25 March 2002
20 October 2008
14 October 1997
14 October 1997
20 November 2006
7 October 2002
Talking to Phil Clark is like spending a day in the company of a Mensa-rated boy child. His enthusiasm and energy are boundless and his knowledge is mind-boggling, but when push comes to shove, nothing gives him more pleasure than building things. The only difference is that while little lads muck around with Lego in their sandpits, Clark's building blocks are law firms and his playground is an office in Sydney's central business district.
Often cited as the 'man who made Mallesons', Clark is a constructor of businesses. In 1976 he walked through the doors of his former alma mater, Sydney's small but successful Stephen Jaques & Stephen, and spent the ensuing 16 years guiding the firm into and out of the boom and bust 1980s and developing it into a multimillion-dollar practice along the way.
By his own admission, the firm was taking a gamble. With only three years of articles under his belt and little knowledge of life in law firms outside that, Clark was somewhat of a novice to the legal arena when he was brought in on a six-month contract to advise the firm on business strategy.
It was his 14 years in the corporate world that attracted his old colleagues. After leaving the profession, Clark had worked everywhere from the ski fields to the oil industry, but it was his time working in management with billionaire cardboard king Richard Pratt that really honed his skills. His armoury also included an MBA from Columbia University, and it was not long before Stephen Jaques installed him in the managing partner's hotseat, the first such appointment for a non-practising lawyer in Australia.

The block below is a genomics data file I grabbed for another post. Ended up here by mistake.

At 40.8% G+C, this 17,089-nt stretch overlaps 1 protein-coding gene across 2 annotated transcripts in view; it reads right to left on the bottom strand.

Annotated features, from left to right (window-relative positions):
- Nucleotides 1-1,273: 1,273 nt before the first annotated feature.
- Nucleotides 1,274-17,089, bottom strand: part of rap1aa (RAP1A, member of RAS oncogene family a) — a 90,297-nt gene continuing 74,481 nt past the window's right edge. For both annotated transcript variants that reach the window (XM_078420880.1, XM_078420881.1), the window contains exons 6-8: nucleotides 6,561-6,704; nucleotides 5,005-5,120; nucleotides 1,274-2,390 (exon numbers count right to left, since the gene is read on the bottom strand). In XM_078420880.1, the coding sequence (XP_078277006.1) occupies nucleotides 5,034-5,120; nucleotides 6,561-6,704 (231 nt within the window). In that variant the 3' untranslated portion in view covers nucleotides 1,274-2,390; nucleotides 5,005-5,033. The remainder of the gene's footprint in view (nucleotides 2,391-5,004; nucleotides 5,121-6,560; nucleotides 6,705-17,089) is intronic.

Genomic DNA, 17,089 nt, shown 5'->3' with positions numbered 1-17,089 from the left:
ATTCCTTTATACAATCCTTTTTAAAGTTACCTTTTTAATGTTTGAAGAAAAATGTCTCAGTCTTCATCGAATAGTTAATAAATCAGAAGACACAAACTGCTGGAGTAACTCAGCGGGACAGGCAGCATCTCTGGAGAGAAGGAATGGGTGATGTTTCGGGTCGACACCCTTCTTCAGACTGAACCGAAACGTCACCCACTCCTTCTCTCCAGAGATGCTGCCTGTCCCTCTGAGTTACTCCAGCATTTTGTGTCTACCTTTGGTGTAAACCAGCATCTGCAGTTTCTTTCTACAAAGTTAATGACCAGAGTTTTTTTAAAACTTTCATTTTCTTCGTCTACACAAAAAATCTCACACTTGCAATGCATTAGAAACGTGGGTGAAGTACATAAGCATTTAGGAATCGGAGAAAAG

"I'd kept in touch with Stephen Jaques and used them a bit when I was in business. The managing partner there asked me if I'd come in for six months, just as a consultant, to sort out some business planning issues they had," recalls Clark. "I went in, took a look at it and decided it was a terrific place to be. Then I joined them as managing partner in 1977.
"It was a pretty bold step for them - at the time, everybody said they were mad. I was probably the first professional full-time managing partner appointed by an Australian firm."
For a couple of years, the role was mainly administrative, with Clark negotiating the firm's move to new premises and introducing the partnership to modern financial and strategic planning. It was not until 1980 that he truly started to manage.
At the time, the firm had 13 partners, two offices (Canberra's Davies Bailey & Cater having joined in 1974) and an annual turnover in the region of A$5m (£1.8m). It was heavily dependent on key client AMP, and although the work it carried out was known to be top-notch, Stephen Jaques had nevertheless slipped some way behind its competitors.